Nigerian Senators Declare War on Its Leadership Over ‘Juicy’ Allowances, Awaits Showdown

There is an uneasy calm in the Senate wing of the National Assembly as most legislators are gearing up for an epic showdown against its leadership under Bukola Saraki.

NASS Abuja
Members of the upper chambers have declared war on the leadership as a result of the continuous delay in the payment of allowances by the National Assembly bureaucracy, The Sun exclusively reports.
It was learnt that the last minute postponement of the resumption announced by the Clerk to the National Assembly, Sani Omolori, was to give the leadership of the Senate time to calm frayed nerves of members who besieged the office of the Senate President, Dr. Bukola Saraki and that of his deputy, Ike Ekweremadu.
Senators, it was authoritatively gathered, were unhappy with the senate president and other principal officers over the repeated delay in the payment of their allowances.
Some senators told Daily Sun that they were paid their “paltry” August salaries before the Sallah break, adding that the “juicy” allowances which run into millions of naira were frequently delayed.
For instance, the lawmakers said they were yet to receive their August allowances, despite the fact that the money had been lodged into a new generation bank as at August 30.
Three lawmakers who spoke with a correspondent in separate interviews, but did not want their names mentioned, said they were already gearing up to confront the Senate leadership next Tuesday at plenary, before the one week postponement was suddenly announced on Wednesday.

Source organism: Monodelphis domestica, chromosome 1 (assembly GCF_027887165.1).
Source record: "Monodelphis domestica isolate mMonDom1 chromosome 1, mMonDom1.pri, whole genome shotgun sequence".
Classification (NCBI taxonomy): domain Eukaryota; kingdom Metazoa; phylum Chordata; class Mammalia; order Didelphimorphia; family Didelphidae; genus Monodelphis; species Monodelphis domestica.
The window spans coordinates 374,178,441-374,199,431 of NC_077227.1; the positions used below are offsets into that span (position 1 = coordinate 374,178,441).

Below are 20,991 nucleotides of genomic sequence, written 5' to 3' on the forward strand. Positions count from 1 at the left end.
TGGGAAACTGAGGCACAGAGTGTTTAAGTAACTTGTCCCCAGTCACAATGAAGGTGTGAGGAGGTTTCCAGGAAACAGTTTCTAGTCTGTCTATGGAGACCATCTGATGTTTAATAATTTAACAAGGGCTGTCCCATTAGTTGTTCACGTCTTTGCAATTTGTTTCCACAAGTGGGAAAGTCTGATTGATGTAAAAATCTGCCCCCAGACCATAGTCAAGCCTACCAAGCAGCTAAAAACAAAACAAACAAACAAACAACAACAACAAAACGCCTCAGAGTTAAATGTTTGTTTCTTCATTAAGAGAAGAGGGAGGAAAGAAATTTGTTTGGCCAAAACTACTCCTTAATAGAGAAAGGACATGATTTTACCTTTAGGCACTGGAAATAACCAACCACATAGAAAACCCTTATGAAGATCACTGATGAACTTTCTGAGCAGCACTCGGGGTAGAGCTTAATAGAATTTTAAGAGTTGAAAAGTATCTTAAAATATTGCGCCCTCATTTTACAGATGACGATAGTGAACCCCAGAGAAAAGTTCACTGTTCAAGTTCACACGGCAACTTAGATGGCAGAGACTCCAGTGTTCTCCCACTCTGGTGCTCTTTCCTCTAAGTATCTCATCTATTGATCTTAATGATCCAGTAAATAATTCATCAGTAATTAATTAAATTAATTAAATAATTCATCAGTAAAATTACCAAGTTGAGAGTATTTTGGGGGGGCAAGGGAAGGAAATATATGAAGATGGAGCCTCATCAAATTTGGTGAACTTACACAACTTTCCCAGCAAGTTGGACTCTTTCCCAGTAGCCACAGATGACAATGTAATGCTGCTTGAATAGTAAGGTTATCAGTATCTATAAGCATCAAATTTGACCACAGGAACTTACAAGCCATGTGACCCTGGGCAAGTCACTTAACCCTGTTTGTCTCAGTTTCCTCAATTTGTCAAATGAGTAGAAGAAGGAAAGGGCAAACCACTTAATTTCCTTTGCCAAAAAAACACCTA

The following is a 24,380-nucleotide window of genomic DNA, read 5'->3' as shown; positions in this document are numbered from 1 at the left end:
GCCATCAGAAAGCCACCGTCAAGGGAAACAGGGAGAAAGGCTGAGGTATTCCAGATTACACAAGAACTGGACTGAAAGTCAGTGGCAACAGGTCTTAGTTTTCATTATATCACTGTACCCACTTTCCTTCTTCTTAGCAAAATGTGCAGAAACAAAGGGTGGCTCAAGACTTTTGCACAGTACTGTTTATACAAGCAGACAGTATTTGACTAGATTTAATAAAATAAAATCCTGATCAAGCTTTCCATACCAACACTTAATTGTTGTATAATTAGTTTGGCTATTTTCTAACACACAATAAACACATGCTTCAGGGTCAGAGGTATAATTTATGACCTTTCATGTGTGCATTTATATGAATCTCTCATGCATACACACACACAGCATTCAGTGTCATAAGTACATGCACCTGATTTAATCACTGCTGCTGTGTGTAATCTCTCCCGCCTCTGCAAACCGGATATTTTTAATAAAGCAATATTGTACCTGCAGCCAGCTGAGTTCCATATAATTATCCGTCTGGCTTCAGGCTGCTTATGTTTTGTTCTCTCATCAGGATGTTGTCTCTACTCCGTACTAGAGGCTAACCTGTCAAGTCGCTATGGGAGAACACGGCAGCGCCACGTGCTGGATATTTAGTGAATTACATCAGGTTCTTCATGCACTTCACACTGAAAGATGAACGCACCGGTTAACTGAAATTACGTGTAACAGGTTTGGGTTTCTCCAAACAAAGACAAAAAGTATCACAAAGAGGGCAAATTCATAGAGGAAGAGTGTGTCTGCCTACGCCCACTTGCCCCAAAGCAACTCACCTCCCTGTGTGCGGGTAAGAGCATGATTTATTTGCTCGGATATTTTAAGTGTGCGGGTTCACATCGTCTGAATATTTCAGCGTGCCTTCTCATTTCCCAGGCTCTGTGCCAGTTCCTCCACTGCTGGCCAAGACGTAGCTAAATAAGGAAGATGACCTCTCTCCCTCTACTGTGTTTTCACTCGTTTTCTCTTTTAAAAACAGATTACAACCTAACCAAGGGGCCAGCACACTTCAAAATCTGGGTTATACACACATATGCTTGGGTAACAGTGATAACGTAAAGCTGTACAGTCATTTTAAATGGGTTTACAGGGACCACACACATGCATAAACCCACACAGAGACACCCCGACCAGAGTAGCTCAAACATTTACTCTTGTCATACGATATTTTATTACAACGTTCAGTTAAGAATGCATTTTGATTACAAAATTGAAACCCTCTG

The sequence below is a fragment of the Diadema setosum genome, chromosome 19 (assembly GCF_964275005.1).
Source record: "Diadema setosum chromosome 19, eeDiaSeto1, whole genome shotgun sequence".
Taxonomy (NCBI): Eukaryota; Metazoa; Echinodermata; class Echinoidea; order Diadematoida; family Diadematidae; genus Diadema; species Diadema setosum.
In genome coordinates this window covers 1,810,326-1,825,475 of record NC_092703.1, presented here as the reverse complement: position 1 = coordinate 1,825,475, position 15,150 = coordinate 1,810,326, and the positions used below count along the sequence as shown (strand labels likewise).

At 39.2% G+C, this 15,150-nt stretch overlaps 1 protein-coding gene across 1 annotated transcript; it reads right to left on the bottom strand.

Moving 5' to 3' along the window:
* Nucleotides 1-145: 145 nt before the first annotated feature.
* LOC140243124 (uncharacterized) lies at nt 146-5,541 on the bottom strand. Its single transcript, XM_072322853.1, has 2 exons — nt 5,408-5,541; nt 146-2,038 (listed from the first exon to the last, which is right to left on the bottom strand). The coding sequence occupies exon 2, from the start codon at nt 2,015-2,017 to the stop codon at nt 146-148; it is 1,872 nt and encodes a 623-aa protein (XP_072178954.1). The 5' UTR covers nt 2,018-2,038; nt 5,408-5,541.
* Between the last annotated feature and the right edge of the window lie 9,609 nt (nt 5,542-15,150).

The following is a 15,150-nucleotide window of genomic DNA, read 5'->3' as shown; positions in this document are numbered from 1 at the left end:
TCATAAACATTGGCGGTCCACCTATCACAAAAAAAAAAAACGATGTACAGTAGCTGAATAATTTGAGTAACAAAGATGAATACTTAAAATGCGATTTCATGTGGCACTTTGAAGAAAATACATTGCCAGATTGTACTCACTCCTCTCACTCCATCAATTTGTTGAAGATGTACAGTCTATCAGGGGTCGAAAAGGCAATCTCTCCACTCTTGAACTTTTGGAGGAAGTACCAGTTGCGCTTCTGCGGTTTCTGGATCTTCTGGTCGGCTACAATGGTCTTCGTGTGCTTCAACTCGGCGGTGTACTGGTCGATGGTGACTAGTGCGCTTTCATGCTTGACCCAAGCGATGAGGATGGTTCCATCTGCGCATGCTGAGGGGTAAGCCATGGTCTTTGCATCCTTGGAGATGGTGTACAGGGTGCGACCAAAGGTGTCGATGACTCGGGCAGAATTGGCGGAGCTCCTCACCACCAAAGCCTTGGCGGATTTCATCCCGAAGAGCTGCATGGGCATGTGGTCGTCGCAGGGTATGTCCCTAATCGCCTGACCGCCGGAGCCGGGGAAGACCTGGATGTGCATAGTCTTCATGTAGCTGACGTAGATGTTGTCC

One of the lawmakers who hails from one of the states in the South South, claimed that the delay in the payment of their monthly allowances has become a reccurring practice and threatened that lawmakers had already resolved to challenge Saraki.
He insinuated that the resumption date was postponed for fears that angry lawmakers could spring up surprises at plenary.
The senator said though he did not acquire a loan from a commercial bank to fund his election in 2015, his colleagues who were yet to pay off their debts were on the verge of losing their property, which they used as collateral.
Another lawmaker said over 70 per cent of senators did not travel to their respective constituencies during the long break because of  the  delay in the payment of their salaries and allowances.
He said some of the lawmakers besieged offices of principal officers during the week to demand for explanations on why their outstanding allowances were yet to be paid.
Senate spokesman, Abdullahi Sabi could not be reached for comments. One of his aides, who responded, said his principal was currently indisposed.
But when contacted, media adviser to the Senate President, Yusuf Olaniyonu, said the alleged delay was not the fault of his principal, adding that the Ministry of Finance was in charge of releases.
He, however, dispelled claims that the shift in the resumption date was to buy time and appease aggrieved senators.

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